Saturday, May 6, 2017

Fights in Pack - Dominance vs Submissive Gesture and My Big Mistake

dog fight


Do not make the same mistake as I did by getting into their fights to stop the war. To many dog lovers across the globe this post may sound a bit too off-beat as I have always spoken against cruelty to animals and saving lives...

Well, this post is published followed by a few months of critically studying behavioral components, dominance signals in dogs that live in pack - in houses or in the wild. I have also consulted documents of several canine psychologists and behaviorists, including Nick White and the genius Professor Stanley Coren and several others before coming up with this post.

I suggest dog owners - especially those who have more than one dog - not to tread into the conflicts between dogs. The situation may worsen up, not just because you may be hurt badly, but  because by interfering you will actually prevent them from framing a natural hierarchical structure. People who share lives with dogs should know that there are "set of natural rules" that act as determinants of "dominance", "ownership" and "territoriality".

Conflicts between two dogs in a pack usually starts, progresses and ends based on these natural rules. And there are very rare instances of big blood shed. Often times there's nothing more than small wounds, punctures and cuts, which are not usually fatal. These are situations when dogs should be better left alone to fight and things will be sorted out naturally, with one of them exhibiting submissive gestures. The moment one shows submission and backs off, the other dog usually stops his attacks. This submission of one dog automatically places the other dog higher in the natural pack hierarchy, which he was fighting for - the "Dominance" in this case.

What mistake I did?

Some of my readers may have this question now... what was my mistake with Reva and Rechie. The situation was little different. It wasn't a fight for position, but for ownership.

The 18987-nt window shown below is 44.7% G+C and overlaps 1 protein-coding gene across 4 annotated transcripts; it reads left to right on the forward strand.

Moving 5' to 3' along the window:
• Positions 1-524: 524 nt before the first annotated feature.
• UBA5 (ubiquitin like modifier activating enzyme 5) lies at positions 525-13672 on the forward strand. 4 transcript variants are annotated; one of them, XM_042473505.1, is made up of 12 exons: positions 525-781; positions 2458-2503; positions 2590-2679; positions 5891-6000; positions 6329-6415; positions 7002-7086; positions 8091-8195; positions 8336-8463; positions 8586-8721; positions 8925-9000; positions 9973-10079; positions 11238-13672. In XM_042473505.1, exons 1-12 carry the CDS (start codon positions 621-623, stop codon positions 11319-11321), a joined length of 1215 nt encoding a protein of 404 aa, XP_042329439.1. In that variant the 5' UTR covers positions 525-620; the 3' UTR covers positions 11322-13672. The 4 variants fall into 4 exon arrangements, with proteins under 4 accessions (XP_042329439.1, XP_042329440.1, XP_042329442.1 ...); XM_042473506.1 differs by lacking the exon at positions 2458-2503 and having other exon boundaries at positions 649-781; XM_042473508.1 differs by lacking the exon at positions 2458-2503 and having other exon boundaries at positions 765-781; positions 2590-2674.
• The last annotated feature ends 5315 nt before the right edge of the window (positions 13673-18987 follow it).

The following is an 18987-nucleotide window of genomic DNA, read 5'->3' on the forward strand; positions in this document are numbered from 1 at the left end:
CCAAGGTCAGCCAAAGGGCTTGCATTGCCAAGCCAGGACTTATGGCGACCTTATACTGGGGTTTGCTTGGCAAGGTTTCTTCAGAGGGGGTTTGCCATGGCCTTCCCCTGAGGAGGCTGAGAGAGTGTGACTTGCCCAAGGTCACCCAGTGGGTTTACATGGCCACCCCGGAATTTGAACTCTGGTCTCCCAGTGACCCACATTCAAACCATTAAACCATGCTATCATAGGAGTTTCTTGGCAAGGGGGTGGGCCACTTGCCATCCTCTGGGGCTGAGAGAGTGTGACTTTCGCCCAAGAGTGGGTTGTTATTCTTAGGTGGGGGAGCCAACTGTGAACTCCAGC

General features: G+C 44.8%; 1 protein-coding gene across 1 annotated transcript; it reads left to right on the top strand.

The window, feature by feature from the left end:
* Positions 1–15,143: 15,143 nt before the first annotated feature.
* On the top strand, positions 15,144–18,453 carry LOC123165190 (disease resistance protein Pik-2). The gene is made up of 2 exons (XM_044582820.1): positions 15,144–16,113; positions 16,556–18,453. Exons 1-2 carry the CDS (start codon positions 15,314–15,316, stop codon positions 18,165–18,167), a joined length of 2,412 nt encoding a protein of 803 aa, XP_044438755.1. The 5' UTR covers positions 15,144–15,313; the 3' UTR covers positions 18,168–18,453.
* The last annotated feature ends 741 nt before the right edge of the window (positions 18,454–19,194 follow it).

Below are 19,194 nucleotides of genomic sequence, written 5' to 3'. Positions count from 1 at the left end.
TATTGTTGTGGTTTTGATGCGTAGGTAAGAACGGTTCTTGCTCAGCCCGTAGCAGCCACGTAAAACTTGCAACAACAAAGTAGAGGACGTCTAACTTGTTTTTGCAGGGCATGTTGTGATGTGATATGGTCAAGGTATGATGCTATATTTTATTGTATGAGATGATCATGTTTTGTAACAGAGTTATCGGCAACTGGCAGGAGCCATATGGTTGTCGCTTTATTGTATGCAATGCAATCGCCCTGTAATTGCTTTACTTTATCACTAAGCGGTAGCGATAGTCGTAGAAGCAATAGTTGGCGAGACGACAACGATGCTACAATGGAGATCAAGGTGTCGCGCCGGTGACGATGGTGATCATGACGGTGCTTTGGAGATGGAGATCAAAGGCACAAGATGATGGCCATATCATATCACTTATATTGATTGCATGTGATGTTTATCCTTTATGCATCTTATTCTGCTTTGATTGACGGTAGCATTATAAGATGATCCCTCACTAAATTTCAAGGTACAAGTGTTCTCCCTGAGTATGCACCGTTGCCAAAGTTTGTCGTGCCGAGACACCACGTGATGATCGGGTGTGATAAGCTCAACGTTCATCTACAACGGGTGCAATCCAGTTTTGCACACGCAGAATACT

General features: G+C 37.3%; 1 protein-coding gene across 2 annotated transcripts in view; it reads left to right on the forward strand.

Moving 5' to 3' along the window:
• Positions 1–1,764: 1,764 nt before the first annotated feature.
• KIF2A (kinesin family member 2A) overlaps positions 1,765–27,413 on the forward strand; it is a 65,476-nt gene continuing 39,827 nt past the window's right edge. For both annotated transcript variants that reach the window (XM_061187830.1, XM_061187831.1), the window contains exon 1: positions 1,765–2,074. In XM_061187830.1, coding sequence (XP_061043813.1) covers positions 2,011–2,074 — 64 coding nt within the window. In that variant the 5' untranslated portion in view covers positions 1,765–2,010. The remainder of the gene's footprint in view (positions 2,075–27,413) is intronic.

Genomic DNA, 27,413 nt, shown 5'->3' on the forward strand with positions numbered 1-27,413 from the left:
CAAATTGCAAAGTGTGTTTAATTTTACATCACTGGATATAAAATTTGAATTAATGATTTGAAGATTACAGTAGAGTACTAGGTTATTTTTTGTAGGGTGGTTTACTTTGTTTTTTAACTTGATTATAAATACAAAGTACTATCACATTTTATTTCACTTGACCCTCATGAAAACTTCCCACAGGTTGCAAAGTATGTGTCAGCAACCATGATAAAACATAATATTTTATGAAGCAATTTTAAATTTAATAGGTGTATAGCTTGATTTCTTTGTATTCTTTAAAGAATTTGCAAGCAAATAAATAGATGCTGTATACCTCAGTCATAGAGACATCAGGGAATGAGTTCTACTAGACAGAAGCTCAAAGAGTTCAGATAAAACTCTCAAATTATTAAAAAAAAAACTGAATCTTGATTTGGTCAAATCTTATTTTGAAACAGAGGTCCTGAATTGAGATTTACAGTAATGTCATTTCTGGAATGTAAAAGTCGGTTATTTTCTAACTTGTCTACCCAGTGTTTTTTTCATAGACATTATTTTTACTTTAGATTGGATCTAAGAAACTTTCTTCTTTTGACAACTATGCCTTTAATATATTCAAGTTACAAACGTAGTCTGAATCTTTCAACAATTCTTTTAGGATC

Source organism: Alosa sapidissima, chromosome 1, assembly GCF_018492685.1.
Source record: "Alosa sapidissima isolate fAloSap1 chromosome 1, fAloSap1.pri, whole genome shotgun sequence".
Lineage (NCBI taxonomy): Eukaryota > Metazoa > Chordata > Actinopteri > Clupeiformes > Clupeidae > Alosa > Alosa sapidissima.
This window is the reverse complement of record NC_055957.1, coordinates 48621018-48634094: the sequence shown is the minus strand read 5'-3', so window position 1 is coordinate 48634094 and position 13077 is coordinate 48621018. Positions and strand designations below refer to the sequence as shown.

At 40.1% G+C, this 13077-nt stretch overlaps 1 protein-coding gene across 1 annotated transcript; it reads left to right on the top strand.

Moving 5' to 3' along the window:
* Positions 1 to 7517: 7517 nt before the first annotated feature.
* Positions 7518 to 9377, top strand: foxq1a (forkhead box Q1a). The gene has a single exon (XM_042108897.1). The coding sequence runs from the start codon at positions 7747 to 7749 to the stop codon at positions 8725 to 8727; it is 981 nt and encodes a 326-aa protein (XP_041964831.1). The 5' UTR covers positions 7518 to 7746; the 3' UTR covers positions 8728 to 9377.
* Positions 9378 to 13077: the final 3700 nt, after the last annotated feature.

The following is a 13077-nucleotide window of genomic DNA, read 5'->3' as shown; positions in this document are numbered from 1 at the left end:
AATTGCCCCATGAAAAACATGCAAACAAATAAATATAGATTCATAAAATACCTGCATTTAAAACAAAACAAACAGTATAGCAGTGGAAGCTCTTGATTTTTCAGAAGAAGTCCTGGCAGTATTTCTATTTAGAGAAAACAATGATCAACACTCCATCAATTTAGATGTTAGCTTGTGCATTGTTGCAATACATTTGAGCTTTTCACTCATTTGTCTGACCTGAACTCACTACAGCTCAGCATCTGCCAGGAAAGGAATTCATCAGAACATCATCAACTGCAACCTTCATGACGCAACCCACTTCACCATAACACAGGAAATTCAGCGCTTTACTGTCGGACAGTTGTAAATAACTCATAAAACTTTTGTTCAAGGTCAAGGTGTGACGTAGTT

Mistake 1: I pushed them into competitive play (fetching a single ball and there were two dogs), which generated a fight for ownership of the property (ball).

Mistake 2: I got into their conflict to stop them and ended up with some minor wounds that required stitches.


However, in continuation with my Mistake 2, the wounds on my palm, hands and face, and some cuts in their bodies here and there were not the points of concern. By interfering I could set them apart, locked them in separation for a couple of hours, but they could not determine who among them were dominant. The fight did not end naturally with one being submissive. Which means they could not instinctually use the "natural rules" for determining the dominant member of the pack. Therefore, there was always high chance for re-occurrence of similar fights again in their life time.

Here a better understanding of Why Clashes Occur in a Pack could be found.


Dominance vs Submission - Does that work for all dogs?

As long as the dogs are properly bred by educated and sensible breeder things should work fine. Incorrectly bred specimens will fail to understand their limit and will not be submissive. This indicates a tendency to disregard the signals to stop and natural rules. Correctly combined genes should strike a proper behavioral balance. Aggression and Submission are two most significant component of temperament that are governed by genes. Hyper-submissive nature and hyper-aggressiveness are as undesirable as hypo-submissive nature and hypo-aggressiveness. Conflicts among dogs with imbalanced behavioral configuration can be fatally dangerous without human intervention. Dog breeding is an art and a science both... rather a "scientific art" or an "artistic science". Science of Dog Breeding needs to be considered seriously. It is not everybody's cup of tea. Dog breeding for making money has always ended up with wrong types of progenitors, with major and suppressed or visible problems either related to physical or physiological or psychological. A related study on Role of Gene in The Character of a Dog.

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